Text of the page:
I know that this may be a long shot, but hey..ya never know!!

Thanks all and have a great evening and night.

Rashi Rosenzweig
Ra'anana, ISRAEL


JewishGen Discussion Group #JewishGen Israeli phone numbers from the 1950s / 1960s #general

Rashi Rosenzweig
 

Good Evening Genners!

I received an envelope of pictures >from a step cousin of mine whose step mother was
my grandfather's 1st cousin, therefore my 1st cousin twice removed. Her name was
Paula FEIGENBAUM-KUPERSCHMIDT and she was born and raised in Lublin, Poland. A
holocaust survivor, she survived about 3 camps, including Aushwitz. She lost her
husband and her little daughter.

Long story short, several years after the war, she went on aliya to Israel.

Getting back to the pictures, in the envelope with a phone number of a woman by the
name of Bracha (without her family name) >from Tel Aviv who was Paula's cousin. The
number has 5 digits. My question is this: is there any way we can look up old
Israeli phone numbers? Any one have any ideas of where I could find these archives?

I know that this may be a long shot, but hey..ya never know!!

Thanks all and have a great evening and night.

Rashi Rosenzweig
Ra'anana, ISRAEL


Update-Oklahoma Death Records Access; Correction to NY Birth and Death Records Access Posting #general

Jan Meisels Allen
 

I have reported several times about the "unique" situation in Oklahoma since 2011
when only the named person on a death certificate (the deceased) could obtain the
death certificate. I kid you not! An attempt was made to modify the statute in
2014. In 2015, an amendment was adopted which permits anyone after 75 years to
access ala Model Vital Records Act. This is no longer true.

On 6 June 2016, Oklahoma Governor Mary Fallin signed HB 2703 into law. The new law
permits certain categories of people to access the records immediately, such as the
named person, parents, legal counsel,funeral director, and law enforcement
individuals. In addition, public access to death records was reduced >from 75 years
to 50 years. These provisions become effective 1 November 2016. Effective 1 July
2017, the Oklahoma Department of Health is required to have an online public
index including dates of birth and death, and counties of birth and death. Birth
data is added 20 years after date of birth and 5 years after date of death.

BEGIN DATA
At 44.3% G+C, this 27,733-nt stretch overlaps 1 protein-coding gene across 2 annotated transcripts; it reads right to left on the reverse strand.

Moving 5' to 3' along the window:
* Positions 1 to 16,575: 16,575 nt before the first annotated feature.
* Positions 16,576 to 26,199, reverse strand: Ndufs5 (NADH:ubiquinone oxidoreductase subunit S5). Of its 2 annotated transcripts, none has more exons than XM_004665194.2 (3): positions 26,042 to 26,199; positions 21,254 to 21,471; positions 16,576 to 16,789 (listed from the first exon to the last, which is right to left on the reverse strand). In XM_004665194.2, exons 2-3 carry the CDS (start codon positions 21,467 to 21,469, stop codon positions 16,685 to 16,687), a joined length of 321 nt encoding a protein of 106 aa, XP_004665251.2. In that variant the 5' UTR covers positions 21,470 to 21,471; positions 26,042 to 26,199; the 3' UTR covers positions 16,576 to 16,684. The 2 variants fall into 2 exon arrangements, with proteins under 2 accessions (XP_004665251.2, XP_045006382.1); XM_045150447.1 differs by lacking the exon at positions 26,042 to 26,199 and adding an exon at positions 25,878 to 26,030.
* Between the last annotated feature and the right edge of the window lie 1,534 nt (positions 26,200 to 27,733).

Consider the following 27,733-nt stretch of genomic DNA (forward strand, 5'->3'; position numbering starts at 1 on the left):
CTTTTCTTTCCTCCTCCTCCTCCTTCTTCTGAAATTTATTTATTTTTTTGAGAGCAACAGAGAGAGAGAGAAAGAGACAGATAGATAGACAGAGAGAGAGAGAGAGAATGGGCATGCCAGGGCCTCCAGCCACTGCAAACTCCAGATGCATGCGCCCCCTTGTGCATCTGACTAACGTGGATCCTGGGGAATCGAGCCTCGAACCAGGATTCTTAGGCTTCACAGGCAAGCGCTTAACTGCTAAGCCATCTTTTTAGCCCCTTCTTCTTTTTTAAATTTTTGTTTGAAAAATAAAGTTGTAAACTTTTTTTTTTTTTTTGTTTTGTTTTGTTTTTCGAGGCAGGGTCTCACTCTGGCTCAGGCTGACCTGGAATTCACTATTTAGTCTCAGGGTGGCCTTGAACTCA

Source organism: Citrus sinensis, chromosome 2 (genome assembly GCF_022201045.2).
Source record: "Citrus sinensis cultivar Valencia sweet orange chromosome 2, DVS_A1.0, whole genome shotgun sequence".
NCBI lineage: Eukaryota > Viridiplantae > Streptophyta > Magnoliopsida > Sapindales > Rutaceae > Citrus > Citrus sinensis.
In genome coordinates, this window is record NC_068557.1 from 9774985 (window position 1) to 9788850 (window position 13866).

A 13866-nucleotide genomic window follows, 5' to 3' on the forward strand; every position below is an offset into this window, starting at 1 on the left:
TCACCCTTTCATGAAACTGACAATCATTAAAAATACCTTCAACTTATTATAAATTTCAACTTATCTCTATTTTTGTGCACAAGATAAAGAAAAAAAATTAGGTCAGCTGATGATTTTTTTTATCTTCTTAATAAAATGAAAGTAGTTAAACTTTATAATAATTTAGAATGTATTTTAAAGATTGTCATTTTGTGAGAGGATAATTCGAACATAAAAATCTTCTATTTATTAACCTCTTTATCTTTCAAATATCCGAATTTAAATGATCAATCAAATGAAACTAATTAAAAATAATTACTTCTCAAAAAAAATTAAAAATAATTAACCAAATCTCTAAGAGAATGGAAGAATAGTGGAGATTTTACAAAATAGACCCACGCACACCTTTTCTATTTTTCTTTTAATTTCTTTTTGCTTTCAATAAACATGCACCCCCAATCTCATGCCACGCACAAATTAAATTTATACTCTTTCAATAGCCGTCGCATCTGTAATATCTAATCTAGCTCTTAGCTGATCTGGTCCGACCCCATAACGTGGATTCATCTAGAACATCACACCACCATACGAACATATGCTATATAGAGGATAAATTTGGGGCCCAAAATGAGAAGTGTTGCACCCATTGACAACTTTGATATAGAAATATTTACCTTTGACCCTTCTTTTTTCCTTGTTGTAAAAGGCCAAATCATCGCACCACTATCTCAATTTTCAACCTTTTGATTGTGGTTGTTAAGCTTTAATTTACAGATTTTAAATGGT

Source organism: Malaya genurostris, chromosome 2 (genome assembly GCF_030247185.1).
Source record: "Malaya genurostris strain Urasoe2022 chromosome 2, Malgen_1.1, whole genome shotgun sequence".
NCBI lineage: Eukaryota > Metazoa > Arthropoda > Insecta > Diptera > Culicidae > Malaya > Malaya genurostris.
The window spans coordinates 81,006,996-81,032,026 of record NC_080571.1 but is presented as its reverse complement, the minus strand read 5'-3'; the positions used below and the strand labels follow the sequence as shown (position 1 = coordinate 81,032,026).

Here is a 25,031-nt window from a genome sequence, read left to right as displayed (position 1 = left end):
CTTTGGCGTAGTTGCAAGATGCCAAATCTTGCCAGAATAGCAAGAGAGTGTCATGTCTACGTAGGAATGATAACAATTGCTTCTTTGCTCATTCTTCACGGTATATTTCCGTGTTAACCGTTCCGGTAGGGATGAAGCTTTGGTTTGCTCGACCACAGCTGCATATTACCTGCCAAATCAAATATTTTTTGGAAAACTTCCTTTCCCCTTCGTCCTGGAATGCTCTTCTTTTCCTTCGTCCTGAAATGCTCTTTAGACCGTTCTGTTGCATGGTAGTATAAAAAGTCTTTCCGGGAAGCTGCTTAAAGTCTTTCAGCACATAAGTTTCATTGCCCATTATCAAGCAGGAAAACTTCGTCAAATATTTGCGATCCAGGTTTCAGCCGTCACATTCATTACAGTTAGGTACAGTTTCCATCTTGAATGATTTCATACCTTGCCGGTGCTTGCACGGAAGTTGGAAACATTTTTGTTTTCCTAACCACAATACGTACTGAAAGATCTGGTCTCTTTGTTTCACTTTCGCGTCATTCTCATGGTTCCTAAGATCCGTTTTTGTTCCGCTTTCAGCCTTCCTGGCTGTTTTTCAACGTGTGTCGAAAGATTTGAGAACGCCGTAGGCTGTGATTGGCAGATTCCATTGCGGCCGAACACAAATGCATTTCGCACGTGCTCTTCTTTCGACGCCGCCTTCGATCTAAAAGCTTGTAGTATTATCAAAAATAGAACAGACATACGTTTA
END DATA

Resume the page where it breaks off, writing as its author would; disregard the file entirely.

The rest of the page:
Access to the online index is available at no cost to users.

This was reported in the IAJGS Public Records Access Alert which you can subscribe
to by going to http://lists.iajgs.org/mailman/listinfo/records-access-alerts and
follow the instructions to enter your email address, full name and with which
genealogical organization you have an affiliation. You will receive an email
response that you have to reply to or the subscription will not be finalized. TO
access teh Records Acces ALert archives go to: Records Access Alert archives:
http://lists.iajgs.org/mailman/private/records-access-alerts/.
You must be registered to access the archives. Carolyn Lea mentioned the "unique"
death record situation in her posting on NY birth and death records but not the
recent legislative update resolving the problem.

Jan Meisels Allen
Chairperson, IAJGS Public Records Access Monitoring Committee


JewishGen Discussion Group #JewishGen Update-Oklahoma Death Records Access; Correction to NY Birth and Death Records Access Posting #general

Jan Meisels Allen
 

I have reported several times about the "unique" situation in Oklahoma since 2011
when only the named person on a death certificate (the deceased) could obtain the
death certificate. I kid you not! An attempt was made to modify the statute in
2014. In 2015, an amendment was adopted which permits anyone after 75 years to
access ala Model Vital Records Act. This is no longer true.

On 6 June 2016, Oklahoma Governor Mary Fallin signed HB 2703 into law. The new law
permits certain categories of people to access the records immediately, such as the